BEIJING (AP) -- Asian stock markets fell Friday while Europe opened higher after a Federal Reserve official suggested U.S. interest rates might have to be raised higher than expected to cool inflation.
London and Frankfurt advanced while Shanghai, Hong Kong and Tokyo declined. Wall Street futures were lower. Oil prices gained.
Wall Street's benchmark S&P 500 index lost 0.3% on Thursday after a Fed official indicated the U.S. central bank might need to raise its key lending rate as high as almost double its already elevated level to rein in price increases. Officials warned previously that rates might stay high for an extended period, but traders hoped signs of slowing economic activity might cause the Fed to back off those plans.
Traders worry unusually large rate hikes this year by the Fed and central banks in Europe and Asia to stop inflation that is at multi-decade highs might tip the global economy into recession.
"Fed hawks continued to circle the wagons, repeatedly emphasizing their fight against inflation is far from done," said Stephen Innes of SPI Asset Management.
In early trading, the FTSE 100 in London gained 0.2% to 7,360.01. The DAX in Frankfurt rose 0.4% to 14,320.39 and the CAC 40 in Paris gained 0.5% to 6,608.04.
On Wall Street, the S&P 500 future was up 0.2%. That for the Dow Jones Industrial Average was 0.3% higher.
On Thursday, the Dow slipped less than 0.1%. The Nasdaq composite closed 0.3% lower.
The major U.S. indexes were all headed for weekly losses.
The president of the Federal Reserve Bank of St. Louis reaffirmed the Fed's position. James Bullard suggested the Fed's key short-term lending rate may have to rise to between 5% and 7%.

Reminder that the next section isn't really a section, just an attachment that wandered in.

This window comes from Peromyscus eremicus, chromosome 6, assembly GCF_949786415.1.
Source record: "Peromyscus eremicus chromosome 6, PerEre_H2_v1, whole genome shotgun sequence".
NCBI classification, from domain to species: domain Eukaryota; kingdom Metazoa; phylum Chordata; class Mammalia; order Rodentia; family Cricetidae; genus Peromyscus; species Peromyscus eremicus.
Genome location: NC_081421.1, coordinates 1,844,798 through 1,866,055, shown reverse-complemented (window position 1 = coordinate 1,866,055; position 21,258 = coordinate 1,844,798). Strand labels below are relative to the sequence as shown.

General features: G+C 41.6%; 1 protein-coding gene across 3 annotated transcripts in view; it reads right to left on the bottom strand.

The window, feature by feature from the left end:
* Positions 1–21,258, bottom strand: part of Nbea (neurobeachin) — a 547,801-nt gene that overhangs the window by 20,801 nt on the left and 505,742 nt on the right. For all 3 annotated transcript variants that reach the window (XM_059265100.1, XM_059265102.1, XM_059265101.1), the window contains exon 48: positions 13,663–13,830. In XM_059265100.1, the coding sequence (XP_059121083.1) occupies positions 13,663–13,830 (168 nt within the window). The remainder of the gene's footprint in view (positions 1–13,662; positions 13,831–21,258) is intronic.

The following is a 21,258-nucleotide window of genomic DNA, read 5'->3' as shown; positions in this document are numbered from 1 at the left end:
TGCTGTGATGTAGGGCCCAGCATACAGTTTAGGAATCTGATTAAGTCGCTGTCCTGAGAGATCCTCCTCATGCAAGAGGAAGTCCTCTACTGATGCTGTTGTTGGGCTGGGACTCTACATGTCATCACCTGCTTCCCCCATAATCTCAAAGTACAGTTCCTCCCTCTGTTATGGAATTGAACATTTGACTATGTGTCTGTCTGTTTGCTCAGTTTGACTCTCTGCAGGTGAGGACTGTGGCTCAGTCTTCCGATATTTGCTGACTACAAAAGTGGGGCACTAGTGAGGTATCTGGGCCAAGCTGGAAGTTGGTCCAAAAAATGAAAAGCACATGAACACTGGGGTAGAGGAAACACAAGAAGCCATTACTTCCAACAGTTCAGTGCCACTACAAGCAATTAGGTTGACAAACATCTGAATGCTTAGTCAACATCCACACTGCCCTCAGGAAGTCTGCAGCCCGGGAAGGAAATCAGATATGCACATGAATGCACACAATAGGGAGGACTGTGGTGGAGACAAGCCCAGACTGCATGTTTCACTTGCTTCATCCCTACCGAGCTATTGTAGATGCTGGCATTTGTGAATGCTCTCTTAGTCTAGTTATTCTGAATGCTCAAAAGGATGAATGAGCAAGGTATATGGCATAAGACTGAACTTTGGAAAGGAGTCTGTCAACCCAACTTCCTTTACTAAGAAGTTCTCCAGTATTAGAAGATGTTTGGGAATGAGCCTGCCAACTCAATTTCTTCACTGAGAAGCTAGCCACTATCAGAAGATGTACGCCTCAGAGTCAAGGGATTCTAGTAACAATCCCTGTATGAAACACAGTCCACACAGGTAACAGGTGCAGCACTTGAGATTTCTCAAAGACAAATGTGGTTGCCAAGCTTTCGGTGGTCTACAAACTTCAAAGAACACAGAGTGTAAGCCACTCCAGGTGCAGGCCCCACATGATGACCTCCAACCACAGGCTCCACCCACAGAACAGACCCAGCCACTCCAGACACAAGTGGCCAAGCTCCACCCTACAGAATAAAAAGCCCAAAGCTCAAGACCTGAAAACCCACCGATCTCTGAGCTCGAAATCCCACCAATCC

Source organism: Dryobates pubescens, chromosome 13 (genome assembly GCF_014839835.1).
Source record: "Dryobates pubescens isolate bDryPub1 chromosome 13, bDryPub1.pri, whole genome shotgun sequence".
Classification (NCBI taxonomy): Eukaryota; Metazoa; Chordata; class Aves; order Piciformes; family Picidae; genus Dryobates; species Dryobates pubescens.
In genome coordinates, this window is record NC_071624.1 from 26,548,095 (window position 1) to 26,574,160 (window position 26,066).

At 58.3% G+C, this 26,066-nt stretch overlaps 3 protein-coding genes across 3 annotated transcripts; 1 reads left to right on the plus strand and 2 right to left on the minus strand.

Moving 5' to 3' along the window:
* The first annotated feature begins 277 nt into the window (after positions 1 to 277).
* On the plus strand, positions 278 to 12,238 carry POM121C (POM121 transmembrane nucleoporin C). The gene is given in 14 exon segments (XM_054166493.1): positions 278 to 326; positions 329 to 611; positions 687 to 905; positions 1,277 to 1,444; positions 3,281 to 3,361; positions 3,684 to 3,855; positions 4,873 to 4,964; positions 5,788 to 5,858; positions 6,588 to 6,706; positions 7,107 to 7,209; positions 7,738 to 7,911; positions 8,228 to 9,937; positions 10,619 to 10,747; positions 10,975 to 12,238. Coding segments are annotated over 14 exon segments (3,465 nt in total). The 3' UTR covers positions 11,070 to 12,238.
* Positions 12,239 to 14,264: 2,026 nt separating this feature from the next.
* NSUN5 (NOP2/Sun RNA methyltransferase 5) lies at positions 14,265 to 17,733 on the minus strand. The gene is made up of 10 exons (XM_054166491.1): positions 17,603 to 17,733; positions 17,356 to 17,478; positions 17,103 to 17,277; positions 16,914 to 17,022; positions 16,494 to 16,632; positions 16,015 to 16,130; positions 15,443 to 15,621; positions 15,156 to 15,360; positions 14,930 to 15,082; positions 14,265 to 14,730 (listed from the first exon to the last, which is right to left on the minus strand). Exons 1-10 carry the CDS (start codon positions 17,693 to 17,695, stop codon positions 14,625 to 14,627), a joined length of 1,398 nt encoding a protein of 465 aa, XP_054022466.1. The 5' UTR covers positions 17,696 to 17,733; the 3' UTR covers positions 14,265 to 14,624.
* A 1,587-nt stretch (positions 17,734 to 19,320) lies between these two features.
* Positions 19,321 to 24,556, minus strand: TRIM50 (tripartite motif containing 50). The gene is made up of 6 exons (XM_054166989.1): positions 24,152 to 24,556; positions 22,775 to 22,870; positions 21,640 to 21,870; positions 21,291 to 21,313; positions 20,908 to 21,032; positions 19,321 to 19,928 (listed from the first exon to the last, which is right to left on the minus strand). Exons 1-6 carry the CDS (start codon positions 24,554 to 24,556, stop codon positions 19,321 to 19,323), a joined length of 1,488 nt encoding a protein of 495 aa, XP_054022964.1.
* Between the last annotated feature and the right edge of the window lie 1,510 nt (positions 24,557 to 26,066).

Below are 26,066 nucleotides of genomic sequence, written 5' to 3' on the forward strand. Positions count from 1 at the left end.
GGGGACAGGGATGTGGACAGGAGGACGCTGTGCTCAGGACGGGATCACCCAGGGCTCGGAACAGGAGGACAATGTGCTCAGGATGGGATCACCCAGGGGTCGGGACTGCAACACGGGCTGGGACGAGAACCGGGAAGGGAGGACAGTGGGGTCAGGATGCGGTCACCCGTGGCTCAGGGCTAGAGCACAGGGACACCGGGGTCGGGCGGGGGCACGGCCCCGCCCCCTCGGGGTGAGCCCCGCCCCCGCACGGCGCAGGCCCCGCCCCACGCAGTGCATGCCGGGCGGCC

That would require additional sharp increases in the Fed's benchmark rate. It stands at 3.75% to 4%, up from close to zero in March.
Traders expect the Fed to raise its benchmark lending rate again at its December meeting, but by half a percentage point after four straight 0.75 percentage point increases, three times its usual margin.
Bullard's presentation follows reports showing inflation is starting to ease but still is hot as consumers keep spending amid a very strong jobs market.
"The Fed may need to continue hiking beyond February," said Edward Moya of Oanda in a report.
In Asia, the Shanghai Composite Index lost 0.6% to 3,097.24 and the Nikkei 225 in Tokyo sank 0.1% to 27,899.77. The Hang Seng in Hong Kong shed 0.3% to 17,992.54.
The Kospi in Seoul was less than 0.1% higher at 2,444.48. Sydney's S&P-ASX 200 added 0.2% to 7,151.80.
India's Sensex sank 0.6% to 61,348.47. New Zealand, Jakarta and Bangkok gained while Singapore declined.
Investors also worry about the impact of Russia's war on Ukraine -- which has pushed up prices of oil, wheat and other commodities -- and increased anti-virus controls in China.
China's "zero-COVID" approach has caused a supply crunch for some of Asia's biggest manufacturers, denting economic growth.
In energy markets, benchmark U.S. crude rose 46 cents to $82.10 per barrel in electronic trading on the New York Mercantile Exchange. The contract fell $3.95 on Thursday to $81.64. Brent crude, the price basis for international oil trading, gained 33 cents to $90.11 per barrel in London. It lost $3.08 the previous session to $89.78.
The dollar edged down to 140.07 yen from Thursday's 140.25 yen. The euro declined to $1.0348 from $1.0364.